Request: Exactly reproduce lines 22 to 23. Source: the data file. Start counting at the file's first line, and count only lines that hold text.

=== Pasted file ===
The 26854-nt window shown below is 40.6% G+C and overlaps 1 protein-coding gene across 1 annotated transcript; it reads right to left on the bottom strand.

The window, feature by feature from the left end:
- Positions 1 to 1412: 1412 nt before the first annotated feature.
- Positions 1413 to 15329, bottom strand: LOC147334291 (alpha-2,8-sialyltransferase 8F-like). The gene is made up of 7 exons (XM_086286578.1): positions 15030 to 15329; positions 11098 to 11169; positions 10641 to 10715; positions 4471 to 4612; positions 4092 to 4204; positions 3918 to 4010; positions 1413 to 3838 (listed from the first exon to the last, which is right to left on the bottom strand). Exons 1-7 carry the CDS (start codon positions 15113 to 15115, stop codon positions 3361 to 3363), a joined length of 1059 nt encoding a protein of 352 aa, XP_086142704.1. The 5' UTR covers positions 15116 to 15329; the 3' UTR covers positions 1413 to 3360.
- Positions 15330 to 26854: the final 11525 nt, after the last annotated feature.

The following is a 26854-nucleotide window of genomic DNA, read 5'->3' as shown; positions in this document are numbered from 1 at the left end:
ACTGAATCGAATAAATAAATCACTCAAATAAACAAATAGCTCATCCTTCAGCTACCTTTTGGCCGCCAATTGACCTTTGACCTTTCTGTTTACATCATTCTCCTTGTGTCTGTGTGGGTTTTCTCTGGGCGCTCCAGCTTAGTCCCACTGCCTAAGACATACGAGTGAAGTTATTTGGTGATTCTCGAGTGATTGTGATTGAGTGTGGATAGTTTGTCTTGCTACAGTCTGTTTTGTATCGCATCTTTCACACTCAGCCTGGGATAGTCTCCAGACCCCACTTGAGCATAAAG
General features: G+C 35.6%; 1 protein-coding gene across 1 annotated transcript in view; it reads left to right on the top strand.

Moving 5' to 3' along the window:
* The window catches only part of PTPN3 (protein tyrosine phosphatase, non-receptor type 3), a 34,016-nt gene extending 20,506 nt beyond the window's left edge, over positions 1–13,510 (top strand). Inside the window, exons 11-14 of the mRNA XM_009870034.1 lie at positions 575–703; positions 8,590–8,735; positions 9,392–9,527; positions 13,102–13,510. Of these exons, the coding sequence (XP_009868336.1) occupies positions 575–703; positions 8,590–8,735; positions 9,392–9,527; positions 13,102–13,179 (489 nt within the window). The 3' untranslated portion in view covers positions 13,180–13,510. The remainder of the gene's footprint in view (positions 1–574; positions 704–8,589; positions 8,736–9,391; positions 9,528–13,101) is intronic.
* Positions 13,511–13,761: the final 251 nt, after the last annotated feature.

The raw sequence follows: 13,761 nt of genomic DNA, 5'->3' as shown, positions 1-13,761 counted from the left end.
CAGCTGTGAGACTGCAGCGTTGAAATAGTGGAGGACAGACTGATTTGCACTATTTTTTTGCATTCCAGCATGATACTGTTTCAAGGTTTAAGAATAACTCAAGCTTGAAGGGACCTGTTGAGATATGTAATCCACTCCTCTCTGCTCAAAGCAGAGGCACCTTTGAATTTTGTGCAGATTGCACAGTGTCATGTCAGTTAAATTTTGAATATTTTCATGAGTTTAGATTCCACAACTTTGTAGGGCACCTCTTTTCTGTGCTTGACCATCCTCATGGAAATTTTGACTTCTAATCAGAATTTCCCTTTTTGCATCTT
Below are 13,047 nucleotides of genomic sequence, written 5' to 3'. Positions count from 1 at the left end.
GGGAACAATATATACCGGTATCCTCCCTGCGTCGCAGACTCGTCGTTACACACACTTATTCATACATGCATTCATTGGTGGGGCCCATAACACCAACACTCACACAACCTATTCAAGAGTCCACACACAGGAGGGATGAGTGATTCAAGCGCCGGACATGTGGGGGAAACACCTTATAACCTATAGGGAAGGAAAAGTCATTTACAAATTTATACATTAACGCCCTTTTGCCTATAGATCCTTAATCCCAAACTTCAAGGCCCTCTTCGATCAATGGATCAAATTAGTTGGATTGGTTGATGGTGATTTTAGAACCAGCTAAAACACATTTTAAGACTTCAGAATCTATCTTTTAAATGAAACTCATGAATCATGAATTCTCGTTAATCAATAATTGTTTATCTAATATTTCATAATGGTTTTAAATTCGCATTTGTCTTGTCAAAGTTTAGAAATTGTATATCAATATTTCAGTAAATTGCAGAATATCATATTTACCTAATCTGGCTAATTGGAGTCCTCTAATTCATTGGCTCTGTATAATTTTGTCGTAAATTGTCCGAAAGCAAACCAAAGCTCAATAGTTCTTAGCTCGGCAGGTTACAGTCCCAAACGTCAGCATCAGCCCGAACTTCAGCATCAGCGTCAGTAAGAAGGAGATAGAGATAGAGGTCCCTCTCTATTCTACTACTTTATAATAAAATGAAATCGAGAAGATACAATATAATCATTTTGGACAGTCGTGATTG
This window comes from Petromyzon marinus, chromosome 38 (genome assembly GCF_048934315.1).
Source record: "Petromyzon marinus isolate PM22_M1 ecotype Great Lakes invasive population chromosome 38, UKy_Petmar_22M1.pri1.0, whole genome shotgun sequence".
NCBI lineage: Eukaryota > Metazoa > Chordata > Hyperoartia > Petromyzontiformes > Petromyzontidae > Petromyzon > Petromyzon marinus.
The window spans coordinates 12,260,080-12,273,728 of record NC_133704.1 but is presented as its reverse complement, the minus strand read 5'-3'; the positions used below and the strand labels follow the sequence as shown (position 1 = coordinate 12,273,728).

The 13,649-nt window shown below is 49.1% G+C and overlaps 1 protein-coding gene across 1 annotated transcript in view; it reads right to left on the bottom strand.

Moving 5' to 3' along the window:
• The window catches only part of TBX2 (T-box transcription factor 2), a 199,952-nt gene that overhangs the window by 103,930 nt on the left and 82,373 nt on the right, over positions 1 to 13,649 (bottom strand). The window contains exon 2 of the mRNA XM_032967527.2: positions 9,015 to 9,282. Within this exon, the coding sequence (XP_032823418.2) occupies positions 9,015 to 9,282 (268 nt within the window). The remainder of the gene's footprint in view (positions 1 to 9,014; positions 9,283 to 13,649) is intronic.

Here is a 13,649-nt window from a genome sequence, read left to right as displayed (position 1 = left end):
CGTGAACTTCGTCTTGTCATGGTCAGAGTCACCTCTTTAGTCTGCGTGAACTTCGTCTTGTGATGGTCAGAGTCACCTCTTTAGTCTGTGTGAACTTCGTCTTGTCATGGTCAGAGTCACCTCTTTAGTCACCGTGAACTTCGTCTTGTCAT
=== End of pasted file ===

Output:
• The window catches only part of TBX2 (T-box transcription factor 2), a 199,952-nt gene that overhangs the window by 103,930 nt on the left and 82,373 nt on the right, over positions 1 to 13,649 (bottom strand). The window contains exon 2 of the mRNA XM_032967527.2: positions 9,015 to 9,282. Within this exon, the coding sequence (XP_032823418.2) occupies positions 9,015 to 9,282 (268 nt within the window). The remainder of the gene's footprint in view (positions 1 to 9,014; positions 9,283 to 13,649) is intronic.

Here is a 13,649-nt window from a genome sequence, read left to right as displayed (position 1 = left end):